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So much to do and so little time: Effort and perceived temporal distance / Gabriela Jiga-Boy; Anna E. Clark; Gün R. Semin

Psychological Science, Volume: 21, Issue: 12, Pages: 1811 - 1817

Swansea University Author: Gabriela, Jiga-Boy

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Abstract

In a series of five experiments, we showed that the perception of temporal distance to a future event is shaped by the effort one must invest to realize the event. Studies 1a and 1b showed that when actors are faced with realizing an event by a certain deadline, more effortful events are perceived a...

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Published in: Psychological Science
ISSN: 0956-7976 1467-9280
Published: 2010
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URI: https://cronfa.swan.ac.uk/Record/cronfa13378
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spelling 2016-11-21T11:53:22.7590385 v2 13378 2012-11-27 So much to do and so little time: Effort and perceived temporal distance a608354fa16f9c5101ec79a6a7f1be6c 0000-0003-3163-8798 Gabriela Jiga-Boy Gabriela Jiga-Boy true false 2012-11-27 HPS In a series of five experiments, we showed that the perception of temporal distance to a future event is shaped by the effort one must invest to realize the event. Studies 1a and 1b showed that when actors are faced with realizing an event by a certain deadline, more effortful events are perceived as closer in time, regardless of the objective temporal distance to the deadline. This negative relationship was reversed, however, when deadlines were absent (Study 2). Finally, priming high effort reduced perceived temporal distance to an event, whereas priming low effort increased perceived temporal distance to the event (Studies 3 and 4). The implications of these findings for models of temporal distance are discussed. Journal Article Psychological Science 21 12 1811 1817 0956-7976 1467-9280 perceived temporal distance, effort, adaptive action 31 12 2010 2010-12-31 10.1177/0956797610388043 http://pss.sagepub.com/content/21/12/1811.abstract COLLEGE NANME Psychology COLLEGE CODE HPS Swansea University 2016-11-21T11:53:22.7590385 2012-11-27T11:18:05.7462630 College of Human and Health Sciences Psychology Gabriela Jiga-Boy 0000-0003-3163-8798 1 Anna E. Clark 2 Gün R. Semin 3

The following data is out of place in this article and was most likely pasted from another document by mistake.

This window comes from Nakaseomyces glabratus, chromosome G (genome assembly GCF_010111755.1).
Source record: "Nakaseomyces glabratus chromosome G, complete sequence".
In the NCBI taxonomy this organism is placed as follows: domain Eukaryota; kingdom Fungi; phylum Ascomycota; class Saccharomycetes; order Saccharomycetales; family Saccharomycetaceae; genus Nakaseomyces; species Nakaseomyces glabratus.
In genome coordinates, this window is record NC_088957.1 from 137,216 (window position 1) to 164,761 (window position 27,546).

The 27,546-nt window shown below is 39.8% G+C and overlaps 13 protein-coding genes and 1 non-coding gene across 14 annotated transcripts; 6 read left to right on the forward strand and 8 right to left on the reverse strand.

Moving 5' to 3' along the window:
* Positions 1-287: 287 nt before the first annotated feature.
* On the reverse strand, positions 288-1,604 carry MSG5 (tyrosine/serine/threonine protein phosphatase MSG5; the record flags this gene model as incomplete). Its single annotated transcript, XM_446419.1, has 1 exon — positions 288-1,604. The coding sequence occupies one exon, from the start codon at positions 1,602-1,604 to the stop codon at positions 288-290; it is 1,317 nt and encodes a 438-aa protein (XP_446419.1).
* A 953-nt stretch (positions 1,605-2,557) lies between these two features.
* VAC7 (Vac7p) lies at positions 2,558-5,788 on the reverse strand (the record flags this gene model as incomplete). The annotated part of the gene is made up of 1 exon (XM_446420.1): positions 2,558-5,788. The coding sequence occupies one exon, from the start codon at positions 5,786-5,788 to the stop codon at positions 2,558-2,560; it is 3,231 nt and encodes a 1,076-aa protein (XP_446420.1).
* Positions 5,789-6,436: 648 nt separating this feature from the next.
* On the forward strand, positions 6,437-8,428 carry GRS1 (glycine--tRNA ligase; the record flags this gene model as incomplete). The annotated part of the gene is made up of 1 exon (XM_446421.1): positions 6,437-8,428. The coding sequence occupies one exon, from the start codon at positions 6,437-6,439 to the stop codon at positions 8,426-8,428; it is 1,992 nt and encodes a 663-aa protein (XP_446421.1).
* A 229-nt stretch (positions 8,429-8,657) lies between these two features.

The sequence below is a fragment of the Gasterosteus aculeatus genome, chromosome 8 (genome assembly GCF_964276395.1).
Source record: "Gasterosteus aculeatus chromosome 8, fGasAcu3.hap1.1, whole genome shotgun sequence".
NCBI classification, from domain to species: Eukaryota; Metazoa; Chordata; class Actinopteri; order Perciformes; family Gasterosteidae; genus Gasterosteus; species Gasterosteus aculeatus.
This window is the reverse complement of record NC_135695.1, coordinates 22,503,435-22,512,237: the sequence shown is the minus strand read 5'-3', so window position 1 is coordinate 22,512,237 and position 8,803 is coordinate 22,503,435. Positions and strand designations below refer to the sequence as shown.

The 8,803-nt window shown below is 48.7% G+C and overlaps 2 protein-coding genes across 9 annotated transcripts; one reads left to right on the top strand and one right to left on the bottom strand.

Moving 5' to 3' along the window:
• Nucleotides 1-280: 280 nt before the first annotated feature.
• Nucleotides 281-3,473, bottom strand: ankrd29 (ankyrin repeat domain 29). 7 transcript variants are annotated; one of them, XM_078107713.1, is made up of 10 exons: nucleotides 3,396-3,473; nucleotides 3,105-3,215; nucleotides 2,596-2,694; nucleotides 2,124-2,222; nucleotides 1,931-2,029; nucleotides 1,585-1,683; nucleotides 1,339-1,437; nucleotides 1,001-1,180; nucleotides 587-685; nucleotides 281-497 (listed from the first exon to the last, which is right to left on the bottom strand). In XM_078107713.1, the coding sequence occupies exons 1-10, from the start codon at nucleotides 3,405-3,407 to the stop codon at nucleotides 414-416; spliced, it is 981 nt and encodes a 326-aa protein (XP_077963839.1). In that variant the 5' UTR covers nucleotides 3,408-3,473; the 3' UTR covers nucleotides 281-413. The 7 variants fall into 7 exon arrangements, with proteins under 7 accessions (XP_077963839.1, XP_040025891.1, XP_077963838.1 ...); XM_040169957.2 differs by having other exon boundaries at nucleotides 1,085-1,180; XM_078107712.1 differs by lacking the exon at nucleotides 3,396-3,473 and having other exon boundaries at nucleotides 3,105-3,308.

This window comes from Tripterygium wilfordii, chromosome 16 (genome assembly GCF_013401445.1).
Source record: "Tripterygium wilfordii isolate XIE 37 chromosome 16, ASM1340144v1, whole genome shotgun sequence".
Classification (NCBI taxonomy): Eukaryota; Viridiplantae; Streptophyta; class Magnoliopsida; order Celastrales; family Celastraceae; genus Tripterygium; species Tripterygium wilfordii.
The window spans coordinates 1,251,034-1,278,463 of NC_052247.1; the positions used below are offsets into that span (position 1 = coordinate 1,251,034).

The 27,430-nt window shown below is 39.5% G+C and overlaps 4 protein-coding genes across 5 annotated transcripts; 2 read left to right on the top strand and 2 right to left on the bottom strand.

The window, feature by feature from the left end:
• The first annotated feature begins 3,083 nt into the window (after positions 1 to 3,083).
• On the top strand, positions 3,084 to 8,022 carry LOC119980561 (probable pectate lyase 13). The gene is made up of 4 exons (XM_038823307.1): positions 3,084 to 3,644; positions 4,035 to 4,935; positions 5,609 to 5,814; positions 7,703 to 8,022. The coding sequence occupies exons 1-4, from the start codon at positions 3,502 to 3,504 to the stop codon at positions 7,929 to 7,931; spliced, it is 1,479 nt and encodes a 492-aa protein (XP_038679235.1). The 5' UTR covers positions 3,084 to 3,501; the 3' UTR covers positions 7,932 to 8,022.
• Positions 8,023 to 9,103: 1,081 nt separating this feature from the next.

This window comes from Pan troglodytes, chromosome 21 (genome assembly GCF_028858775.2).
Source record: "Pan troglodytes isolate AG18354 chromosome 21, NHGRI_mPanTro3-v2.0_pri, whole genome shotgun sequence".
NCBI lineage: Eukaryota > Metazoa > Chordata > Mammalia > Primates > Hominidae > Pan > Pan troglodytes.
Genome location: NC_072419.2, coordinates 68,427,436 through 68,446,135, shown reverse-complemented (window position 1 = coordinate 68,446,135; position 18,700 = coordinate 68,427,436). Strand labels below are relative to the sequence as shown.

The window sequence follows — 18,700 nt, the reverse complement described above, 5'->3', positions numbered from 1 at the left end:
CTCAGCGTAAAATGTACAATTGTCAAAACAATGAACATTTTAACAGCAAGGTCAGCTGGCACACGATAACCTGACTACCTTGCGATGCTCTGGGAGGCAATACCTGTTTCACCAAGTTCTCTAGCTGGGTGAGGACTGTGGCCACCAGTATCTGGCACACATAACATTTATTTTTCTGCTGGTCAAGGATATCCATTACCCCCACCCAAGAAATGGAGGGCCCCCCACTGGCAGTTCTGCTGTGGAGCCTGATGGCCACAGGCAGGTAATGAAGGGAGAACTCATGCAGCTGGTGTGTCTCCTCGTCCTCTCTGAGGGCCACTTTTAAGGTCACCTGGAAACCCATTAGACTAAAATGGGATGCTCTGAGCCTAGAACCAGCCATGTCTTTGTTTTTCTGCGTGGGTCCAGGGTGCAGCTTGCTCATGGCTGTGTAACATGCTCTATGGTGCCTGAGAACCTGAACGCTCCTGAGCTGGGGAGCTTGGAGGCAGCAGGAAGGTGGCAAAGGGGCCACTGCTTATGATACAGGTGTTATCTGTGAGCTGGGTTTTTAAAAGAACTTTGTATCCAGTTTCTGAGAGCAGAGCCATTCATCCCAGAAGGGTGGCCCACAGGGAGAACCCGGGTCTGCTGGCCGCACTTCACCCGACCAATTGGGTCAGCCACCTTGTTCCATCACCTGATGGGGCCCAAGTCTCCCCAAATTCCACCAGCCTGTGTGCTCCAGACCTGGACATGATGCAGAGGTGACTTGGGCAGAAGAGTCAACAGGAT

title So much to do and so little time: Effort and perceived temporal distance
spellingShingle So much to do and so little time: Effort and perceived temporal distance
Gabriela, Jiga-Boy
title_short So much to do and so little time: Effort and perceived temporal distance
title_full So much to do and so little time: Effort and perceived temporal distance
title_fullStr So much to do and so little time: Effort and perceived temporal distance
title_full_unstemmed So much to do and so little time: Effort and perceived temporal distance
title_sort So much to do and so little time: Effort and perceived temporal distance
author_id_str_mv a608354fa16f9c5101ec79a6a7f1be6c
author_id_fullname_str_mv a608354fa16f9c5101ec79a6a7f1be6c_***_Gabriela, Jiga-Boy
author Gabriela, Jiga-Boy
author2 Gabriela Jiga-Boy
Anna E. Clark
Gün R. Semin
format Journal article
container_title Psychological Science
container_volume 21
container_issue 12
container_start_page 1811
publishDate 2010
institution Swansea University
issn 0956-7976
1467-9280
doi_str_mv 10.1177/0956797610388043
college_str College of Human and Health Sciences
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hierarchy_top_id collegeofhumanandhealthsciences
hierarchy_top_title College of Human and Health Sciences
hierarchy_parent_id collegeofhumanandhealthsciences
hierarchy_parent_title College of Human and Health Sciences
department_str Psychology{{{_:::_}}}College of Human and Health Sciences{{{_:::_}}}Psychology
url http://pss.sagepub.com/content/21/12/1811.abstract
document_store_str 0
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description In a series of five experiments, we showed that the perception of temporal distance to a future event is shaped by the effort one must invest to realize the event. Studies 1a and 1b showed that when actors are faced with realizing an event by a certain deadline, more effortful events are perceived as closer in time, regardless of the objective temporal distance to the deadline. This negative relationship was reversed, however, when deadlines were absent (Study 2). Finally, priming high effort reduced perceived temporal distance to an event, whereas priming low effort increased perceived temporal distance to the event (Studies 3 and 4). The implications of these findings for models of temporal distance are discussed.
published_date 2010-12-31T03:24:42Z
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